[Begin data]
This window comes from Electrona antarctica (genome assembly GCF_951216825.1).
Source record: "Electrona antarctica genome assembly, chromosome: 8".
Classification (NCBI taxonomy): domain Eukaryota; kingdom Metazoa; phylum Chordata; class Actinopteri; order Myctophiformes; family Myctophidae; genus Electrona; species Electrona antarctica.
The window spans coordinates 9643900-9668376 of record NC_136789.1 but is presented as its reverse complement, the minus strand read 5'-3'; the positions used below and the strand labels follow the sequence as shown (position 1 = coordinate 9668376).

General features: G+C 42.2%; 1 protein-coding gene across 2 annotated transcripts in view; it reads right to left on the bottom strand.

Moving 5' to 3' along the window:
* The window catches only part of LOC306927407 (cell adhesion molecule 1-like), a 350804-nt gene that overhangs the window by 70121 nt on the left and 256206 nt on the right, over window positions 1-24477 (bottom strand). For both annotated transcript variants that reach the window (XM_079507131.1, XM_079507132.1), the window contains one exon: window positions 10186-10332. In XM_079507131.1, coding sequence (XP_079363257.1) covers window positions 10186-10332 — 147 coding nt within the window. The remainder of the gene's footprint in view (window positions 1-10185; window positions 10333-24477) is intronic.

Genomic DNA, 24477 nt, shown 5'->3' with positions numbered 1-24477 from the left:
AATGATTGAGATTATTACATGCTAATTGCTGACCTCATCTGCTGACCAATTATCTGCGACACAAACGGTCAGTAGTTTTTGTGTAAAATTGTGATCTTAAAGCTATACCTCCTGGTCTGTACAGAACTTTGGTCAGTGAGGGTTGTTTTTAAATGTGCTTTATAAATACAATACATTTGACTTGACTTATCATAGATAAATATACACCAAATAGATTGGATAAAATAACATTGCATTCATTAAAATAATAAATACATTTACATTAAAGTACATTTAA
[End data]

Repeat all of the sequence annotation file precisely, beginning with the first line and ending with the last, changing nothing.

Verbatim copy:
This window comes from Electrona antarctica (genome assembly GCF_951216825.1).
Source record: "Electrona antarctica genome assembly, chromosome: 8".
Classification (NCBI taxonomy): domain Eukaryota; kingdom Metazoa; phylum Chordata; class Actinopteri; order Myctophiformes; family Myctophidae; genus Electrona; species Electrona antarctica.
The window spans coordinates 9643900-9668376 of record NC_136789.1 but is presented as its reverse complement, the minus strand read 5'-3'; the positions used below and the strand labels follow the sequence as shown (position 1 = coordinate 9668376).

General features: G+C 42.2%; 1 protein-coding gene across 2 annotated transcripts in view; it reads right to left on the bottom strand.

Moving 5' to 3' along the window:
* The window catches only part of LOC306927407 (cell adhesion molecule 1-like), a 350804-nt gene that overhangs the window by 70121 nt on the left and 256206 nt on the right, over window positions 1-24477 (bottom strand). For both annotated transcript variants that reach the window (XM_079507131.1, XM_079507132.1), the window contains one exon: window positions 10186-10332. In XM_079507131.1, coding sequence (XP_079363257.1) covers window positions 10186-10332 — 147 coding nt within the window. The remainder of the gene's footprint in view (window positions 1-10185; window positions 10333-24477) is intronic.

Genomic DNA, 24477 nt, shown 5'->3' with positions numbered 1-24477 from the left:
AATGATTGAGATTATTACATGCTAATTGCTGACCTCATCTGCTGACCAATTATCTGCGACACAAACGGTCAGTAGTTTTTGTGTAAAATTGTGATCTTAAAGCTATACCTCCTGGTCTGTACAGAACTTTGGTCAGTGAGGGTTGTTTTTAAATGTGCTTTATAAATACAATACATTTGACTTGACTTATCATAGATAAATATACACCAAATAGATTGGATAAAATAACATTGCATTCATTAAAATAATAAATACATTTACATTAAAGTACATTTAA